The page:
playing around Pittsburgh in her early teens as Mary Lou Burley (her stepfathers surname) before leaving town with Seymour and Jeanette, a vaudeville act, at the age of 15 in 1925. That same year she joined a carnival band run by John Williams, whom she subsequently married at the age of 16. The couple moved to Memphis and joined Terrence Holder’s band, which subsequently metamorphosed in Andy Kirk’s band when the ex-sax player joined in 1929 and took the group over. William stuck with Kirk, being promoted in 1930 to first-choice pianist and a key supplier of material and arrangements to the band, especially as they had now begun a recording career. Throughout the 1930s Williams became the fountainhead of the Andy Kirk band’s original sound, material, and image as well as supplying fine freelance arrangements to many of the emergent swing bands, Benny Goodman’s included. The longevity of much of the Kirk band’s material on record is chiefly down to Williams’s outstanding work, which includes the song bearing the famous title, “What’s Your Story, Morning Glory?”
In 1942 she left the band and formed her own small group, which at one time featured the young drummer Art Blakey. Now settled in New York, she had divorced Williams and married Harold “Shorty” Baker, who in the 1940s became a member of Duke Ellington’s band. For Ellington she wrote the superb “Trumpets No End,” a reworking of “Blue Skies,” in 1946, while also continuing to concentrate on her own material, which at that time included the long-term composition of her Zodiac Suite, portions of which were premiered in a Town Hall concert. In the mid- 1940s Williams was also an assiduous supporter of the young bop artist, contributing charts to Dizzy Gillespie’s band as well as hiring young boppers for her own units. The influence was also felt in reverse, as she updated her own previously swing-based style in the face of the innovations of Monk and Powell. Williams had a quiet time of it in the late 1940s and moved to Europe for the first half of the 1950s; by the time she returned to the US she had begun to be involved in religious activities. One of the highlights of the 1950s for her was the performance of her Zodiac Suite at the 1957 Newport Jazz Festival by the Dizzy Gillespie big band: the performance was taped by Norman Granz and subsequently released on LP, and it has recently been reissued on CD. By the end of the 1950s, Williams was a long way off the pace of the music, but had turned her attention to its history and its preservations, giving many concerts, demonstrations, talks and lectures on the development of a great many jazz styles and mannerisms, especially those which applied to the piano.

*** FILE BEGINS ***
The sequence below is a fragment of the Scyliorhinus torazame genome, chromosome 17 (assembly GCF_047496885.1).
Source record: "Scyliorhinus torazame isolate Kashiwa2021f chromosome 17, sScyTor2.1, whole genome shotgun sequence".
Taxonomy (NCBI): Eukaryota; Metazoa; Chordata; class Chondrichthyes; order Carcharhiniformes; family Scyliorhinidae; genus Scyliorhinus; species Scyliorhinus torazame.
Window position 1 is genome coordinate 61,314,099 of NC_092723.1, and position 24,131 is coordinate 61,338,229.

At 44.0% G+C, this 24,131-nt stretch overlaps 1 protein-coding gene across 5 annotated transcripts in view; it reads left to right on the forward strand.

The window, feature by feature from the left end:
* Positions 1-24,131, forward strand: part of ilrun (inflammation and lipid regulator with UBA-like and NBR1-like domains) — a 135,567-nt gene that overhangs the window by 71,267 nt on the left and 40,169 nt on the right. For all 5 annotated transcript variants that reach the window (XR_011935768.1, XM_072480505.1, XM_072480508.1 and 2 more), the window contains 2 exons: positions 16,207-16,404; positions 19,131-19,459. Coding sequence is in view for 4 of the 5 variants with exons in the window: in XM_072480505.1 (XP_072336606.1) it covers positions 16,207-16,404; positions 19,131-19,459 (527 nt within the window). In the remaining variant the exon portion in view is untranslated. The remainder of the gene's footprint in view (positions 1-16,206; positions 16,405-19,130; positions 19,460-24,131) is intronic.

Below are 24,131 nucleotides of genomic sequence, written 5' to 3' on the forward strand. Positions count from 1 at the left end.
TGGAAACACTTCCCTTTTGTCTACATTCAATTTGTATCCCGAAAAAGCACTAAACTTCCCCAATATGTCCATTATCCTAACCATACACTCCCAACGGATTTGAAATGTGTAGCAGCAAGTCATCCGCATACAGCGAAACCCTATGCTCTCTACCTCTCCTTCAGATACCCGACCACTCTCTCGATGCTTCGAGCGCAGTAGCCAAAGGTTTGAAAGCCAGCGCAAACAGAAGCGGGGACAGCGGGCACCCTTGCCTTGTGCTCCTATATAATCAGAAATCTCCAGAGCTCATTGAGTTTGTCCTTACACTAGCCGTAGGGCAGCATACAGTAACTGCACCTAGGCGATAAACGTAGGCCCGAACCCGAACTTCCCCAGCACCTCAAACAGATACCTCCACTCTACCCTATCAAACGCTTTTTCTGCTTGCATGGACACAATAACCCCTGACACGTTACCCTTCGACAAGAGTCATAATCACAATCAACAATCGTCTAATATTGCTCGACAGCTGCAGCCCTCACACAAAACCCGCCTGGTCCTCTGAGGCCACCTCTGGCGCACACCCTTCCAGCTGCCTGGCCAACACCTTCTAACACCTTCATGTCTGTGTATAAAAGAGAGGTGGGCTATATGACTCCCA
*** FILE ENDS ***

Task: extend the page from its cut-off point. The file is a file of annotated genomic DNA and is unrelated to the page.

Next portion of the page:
She continued to become further immersed in her religious practice, although this did not curtail her activities right into the 1970s. In 1979 she embarked on a brave venture, playing a season of duets with Cecil Taylor, some of which were recorded and released on the Pablo Label. Two years before that she had been appointed to the teaching staff of Duke University in North Carolina. She taught and played until shortly before her death, in 1981, by then easily the most honored and decorated female instrumentalist and a major figure in her own right in jazz history.